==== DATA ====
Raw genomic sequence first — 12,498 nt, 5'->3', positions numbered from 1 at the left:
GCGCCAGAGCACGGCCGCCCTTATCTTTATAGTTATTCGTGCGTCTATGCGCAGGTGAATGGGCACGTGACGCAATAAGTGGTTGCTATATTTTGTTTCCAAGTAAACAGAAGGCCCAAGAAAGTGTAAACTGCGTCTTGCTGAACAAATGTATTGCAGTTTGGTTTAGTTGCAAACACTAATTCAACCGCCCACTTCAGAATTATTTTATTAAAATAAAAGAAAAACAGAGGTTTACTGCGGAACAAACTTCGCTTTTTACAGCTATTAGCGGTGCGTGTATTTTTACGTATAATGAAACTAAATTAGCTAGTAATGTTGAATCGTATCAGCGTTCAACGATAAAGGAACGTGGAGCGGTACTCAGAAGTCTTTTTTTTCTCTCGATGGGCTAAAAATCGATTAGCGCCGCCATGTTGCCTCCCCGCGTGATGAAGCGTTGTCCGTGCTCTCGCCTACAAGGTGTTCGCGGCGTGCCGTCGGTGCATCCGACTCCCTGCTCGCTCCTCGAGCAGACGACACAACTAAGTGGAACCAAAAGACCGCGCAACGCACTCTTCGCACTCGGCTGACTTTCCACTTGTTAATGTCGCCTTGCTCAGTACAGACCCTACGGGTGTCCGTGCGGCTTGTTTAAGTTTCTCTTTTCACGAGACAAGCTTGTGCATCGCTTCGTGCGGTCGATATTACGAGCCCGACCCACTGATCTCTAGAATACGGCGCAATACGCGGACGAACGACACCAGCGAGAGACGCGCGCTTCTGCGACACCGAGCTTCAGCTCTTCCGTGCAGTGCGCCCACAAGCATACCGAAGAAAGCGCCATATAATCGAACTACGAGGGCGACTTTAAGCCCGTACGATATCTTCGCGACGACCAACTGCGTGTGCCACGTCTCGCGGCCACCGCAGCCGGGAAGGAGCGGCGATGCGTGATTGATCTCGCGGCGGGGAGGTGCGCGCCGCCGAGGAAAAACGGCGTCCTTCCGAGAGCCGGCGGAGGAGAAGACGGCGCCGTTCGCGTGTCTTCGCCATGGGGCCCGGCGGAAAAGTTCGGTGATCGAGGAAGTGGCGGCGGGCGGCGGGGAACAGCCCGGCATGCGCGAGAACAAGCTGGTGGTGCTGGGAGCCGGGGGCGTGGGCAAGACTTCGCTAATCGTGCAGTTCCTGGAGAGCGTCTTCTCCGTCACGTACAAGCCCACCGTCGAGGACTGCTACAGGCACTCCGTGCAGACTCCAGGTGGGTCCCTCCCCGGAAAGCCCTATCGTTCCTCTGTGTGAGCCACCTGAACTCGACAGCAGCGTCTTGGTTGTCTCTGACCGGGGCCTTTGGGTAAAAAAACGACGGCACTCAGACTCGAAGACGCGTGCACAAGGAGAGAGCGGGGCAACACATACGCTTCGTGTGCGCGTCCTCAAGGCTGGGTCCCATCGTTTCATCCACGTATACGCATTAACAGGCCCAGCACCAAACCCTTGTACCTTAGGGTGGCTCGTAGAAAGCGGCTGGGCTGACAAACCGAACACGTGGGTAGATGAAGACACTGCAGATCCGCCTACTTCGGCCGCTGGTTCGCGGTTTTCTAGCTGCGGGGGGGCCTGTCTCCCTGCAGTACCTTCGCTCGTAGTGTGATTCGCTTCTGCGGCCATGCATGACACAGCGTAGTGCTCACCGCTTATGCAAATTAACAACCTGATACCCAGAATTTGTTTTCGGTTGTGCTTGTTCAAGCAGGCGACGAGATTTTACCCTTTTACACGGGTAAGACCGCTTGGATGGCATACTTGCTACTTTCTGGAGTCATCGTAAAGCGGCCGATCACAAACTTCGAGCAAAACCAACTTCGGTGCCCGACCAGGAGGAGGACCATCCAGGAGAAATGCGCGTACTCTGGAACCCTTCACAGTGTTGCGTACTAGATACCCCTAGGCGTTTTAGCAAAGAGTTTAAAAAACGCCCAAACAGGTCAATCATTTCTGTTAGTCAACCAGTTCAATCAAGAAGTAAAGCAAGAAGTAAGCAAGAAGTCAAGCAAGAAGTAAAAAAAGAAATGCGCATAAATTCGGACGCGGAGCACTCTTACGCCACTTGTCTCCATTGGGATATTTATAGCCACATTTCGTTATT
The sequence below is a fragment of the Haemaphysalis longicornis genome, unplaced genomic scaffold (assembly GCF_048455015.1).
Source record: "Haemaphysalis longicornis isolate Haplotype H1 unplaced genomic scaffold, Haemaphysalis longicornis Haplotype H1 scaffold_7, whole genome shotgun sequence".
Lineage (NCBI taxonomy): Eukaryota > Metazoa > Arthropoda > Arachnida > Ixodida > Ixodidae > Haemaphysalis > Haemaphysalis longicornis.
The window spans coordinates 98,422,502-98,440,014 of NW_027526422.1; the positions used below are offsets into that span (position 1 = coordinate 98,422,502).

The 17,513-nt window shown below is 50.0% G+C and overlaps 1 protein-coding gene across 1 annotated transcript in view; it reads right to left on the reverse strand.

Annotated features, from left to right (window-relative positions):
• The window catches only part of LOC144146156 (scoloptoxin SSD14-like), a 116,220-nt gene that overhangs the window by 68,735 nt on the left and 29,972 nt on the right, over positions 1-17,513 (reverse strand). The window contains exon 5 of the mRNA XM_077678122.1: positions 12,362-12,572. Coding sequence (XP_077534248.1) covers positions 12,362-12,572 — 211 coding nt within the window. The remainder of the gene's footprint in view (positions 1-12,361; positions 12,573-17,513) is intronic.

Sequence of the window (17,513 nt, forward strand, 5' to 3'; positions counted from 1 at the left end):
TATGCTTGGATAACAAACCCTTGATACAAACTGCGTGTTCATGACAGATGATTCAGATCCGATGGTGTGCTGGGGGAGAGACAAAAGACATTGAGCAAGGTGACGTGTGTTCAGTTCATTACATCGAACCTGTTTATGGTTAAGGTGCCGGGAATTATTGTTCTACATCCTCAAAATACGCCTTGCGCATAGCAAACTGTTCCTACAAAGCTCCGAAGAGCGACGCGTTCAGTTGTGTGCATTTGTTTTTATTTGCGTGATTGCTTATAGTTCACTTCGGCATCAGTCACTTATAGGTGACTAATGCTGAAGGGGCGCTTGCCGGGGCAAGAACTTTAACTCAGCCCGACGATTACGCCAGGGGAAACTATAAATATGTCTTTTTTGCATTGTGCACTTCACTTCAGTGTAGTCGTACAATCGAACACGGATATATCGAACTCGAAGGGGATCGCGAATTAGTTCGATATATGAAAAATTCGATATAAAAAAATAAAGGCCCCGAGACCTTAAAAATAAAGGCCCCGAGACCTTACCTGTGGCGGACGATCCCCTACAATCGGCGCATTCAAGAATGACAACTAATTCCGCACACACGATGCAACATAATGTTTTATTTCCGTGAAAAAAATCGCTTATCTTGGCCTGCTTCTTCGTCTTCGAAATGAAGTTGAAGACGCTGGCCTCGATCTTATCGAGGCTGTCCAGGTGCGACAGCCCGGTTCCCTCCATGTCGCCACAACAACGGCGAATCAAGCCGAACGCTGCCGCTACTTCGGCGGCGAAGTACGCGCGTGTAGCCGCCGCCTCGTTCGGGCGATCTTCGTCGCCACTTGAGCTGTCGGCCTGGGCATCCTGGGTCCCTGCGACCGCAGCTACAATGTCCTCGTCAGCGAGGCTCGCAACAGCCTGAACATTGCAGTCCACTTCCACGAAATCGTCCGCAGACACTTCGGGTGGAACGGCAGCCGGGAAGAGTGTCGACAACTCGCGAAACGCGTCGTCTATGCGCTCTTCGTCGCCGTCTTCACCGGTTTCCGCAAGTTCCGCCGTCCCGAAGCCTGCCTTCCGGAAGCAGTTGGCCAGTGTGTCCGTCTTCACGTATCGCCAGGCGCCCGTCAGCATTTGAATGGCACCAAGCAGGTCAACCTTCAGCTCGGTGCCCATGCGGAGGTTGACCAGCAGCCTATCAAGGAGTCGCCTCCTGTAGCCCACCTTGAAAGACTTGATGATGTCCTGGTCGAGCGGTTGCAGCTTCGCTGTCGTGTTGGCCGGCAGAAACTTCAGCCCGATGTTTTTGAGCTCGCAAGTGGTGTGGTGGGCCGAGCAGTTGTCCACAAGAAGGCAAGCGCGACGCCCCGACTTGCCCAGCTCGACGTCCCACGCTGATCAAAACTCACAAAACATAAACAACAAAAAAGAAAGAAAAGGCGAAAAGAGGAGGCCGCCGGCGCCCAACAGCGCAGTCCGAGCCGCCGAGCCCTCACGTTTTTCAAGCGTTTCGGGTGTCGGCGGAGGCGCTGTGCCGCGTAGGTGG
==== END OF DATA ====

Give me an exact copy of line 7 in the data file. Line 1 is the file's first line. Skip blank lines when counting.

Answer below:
The 17,513-nt window shown below is 50.0% G+C and overlaps 1 protein-coding gene across 1 annotated transcript in view; it reads right to left on the reverse strand.